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HEVC/H265 Encoding
#1
OK, I'm going to test the HEVC encoding and the file I'm testing it on is 720p x264.

If I'm going to compress the size and keep the quality, which resolution should I set it to? 720p? 480p?
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#2
I just wanted to say Robert, I'm going to be completely honest with you.  In regards to the sort of thing I do.  If you rip 1080p HD video from disc like I do.  You should really just use the x264 codec to encode with.  You shouldn't ever try and modify the codec by using a newer one.  I have already tried this months and months ago with using the x265 codec and nothing was achieved really.  If you are working in a large size with good quality the most in size you will achieve you're looking at about 200 MB or 300 MB.  It's just not worth it at all and you waste all your time because you put your processor under such heavy load that it takes hours and hours.  With the x264 codec you can have the encode completed in under 2 hours and then get it uploaded to the net and it's done but with x265 you spend hours and hours on end even maybe days if you have an old machine.  You spend hours waiting for it to complete and you gain what 200 MB to 300 MB less over all.

It's just not worth it I tested it all out a long time ago and I found the answer was not good.  Size by side comparison there was no real difference by using the newer codec, there was no gain at all it just looked the same so the whole thing was worthless and it was about 8 to 9 hours of your life that you won't get back.  Best idea is to stick to the original codec that it was encoded in originally on the disc.  Any expert would tell you not to modify the codec it's just common sense really but some people can't understand that because they think they know better, they'll never learn anything, nothing can be done really to make them understand.  The only time you really need x265 codec is when working with UHD video where you really do need it then otherwise there's no point.
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#3
Thanks, RodneyYouPlonker.
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#4
(Jun 06, 2020, 06:56 am)RobertX Wrote: Thanks, RodneyYouPlonker.

I am just being completely honest Robert, I hope that this is okay.  I wouldn't make stuff up and I'm being honest as I tested all these things out.  I wouldn't play games and make stuff up, I've been honest with you before in the past and I would keep telling you how it is in the future.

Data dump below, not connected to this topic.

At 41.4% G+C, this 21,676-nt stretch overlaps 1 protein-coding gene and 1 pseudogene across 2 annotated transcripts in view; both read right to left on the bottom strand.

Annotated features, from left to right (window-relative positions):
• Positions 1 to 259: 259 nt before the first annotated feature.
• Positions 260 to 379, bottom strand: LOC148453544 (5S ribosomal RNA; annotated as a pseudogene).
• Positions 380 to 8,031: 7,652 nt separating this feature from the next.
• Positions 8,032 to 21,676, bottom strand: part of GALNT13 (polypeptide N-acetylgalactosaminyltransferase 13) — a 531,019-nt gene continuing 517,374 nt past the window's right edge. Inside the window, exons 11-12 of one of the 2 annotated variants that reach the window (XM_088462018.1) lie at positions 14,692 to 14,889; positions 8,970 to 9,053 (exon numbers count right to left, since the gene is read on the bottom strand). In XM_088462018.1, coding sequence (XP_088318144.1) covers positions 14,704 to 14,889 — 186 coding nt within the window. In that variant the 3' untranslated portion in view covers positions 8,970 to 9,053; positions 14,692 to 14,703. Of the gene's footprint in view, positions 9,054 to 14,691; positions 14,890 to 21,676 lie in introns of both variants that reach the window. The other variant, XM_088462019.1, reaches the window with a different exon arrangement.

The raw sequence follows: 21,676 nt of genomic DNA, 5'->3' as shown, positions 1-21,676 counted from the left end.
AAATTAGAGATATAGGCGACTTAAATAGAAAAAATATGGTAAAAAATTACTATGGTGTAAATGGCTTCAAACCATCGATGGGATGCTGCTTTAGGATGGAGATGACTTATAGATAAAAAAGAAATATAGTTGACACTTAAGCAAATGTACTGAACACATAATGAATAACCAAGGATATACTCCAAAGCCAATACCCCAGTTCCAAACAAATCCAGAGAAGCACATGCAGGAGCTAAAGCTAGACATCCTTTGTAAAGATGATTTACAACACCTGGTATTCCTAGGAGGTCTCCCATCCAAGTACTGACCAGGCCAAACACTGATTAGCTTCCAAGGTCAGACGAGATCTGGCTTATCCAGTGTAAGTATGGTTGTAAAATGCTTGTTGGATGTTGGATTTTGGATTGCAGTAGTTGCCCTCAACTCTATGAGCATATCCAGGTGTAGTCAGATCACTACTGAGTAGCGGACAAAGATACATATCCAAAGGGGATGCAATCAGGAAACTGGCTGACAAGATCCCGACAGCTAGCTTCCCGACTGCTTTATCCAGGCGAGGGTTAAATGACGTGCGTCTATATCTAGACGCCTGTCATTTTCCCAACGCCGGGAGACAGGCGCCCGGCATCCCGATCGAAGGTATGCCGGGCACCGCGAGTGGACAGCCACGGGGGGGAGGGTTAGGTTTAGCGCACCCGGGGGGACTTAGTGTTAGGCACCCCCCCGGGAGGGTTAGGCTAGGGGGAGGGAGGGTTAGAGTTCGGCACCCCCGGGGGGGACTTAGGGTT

I know it would be fun to try and use the x265 for HD video but it just takes such a long time and if using an old machine you could end up waiting for such a long time, if anything you would end up being disappointed (I know that I was) I tested the movie Total Recall last year, the remake movie with Colin Farrell and there was no gain in the end.  I know it's kind of sad really to waste hours trying to make something better.  One day I would actually like to rip and have a go with UHD but I would need a drive that can read the discs.  Maybe one day, I have to admit UHD does look really good on a TV screen and it's very nice, with the kind of sizes they use now I would say that x265 codec is definitely what is required now but putting it into practise is definitely the way to go when working with very nice UHD.
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#5
I appreciate your honesty.

To come to think of it, I do have a question: My external drives are full up. filled with a shit-ton of wrestling, movies, and TV show. Are avenues of compressing the videos worth exploring?

EDIT: I should say, is there a way to save space? I don't care about quality if more space is cleared up. I just require a solution.
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#6
(Jun 06, 2020, 08:39 am)RobertX Wrote: I appreciate your honesty.

To come to think of it, I do have a question: My external drives are full up. filled with a shit-ton of wrestling, movies, and TV show. Are avenues of compressing the videos worth exploring?

EDIT: I should say, is there a way to save space? I don't care about quality if more space is cleared up. I just require a solution.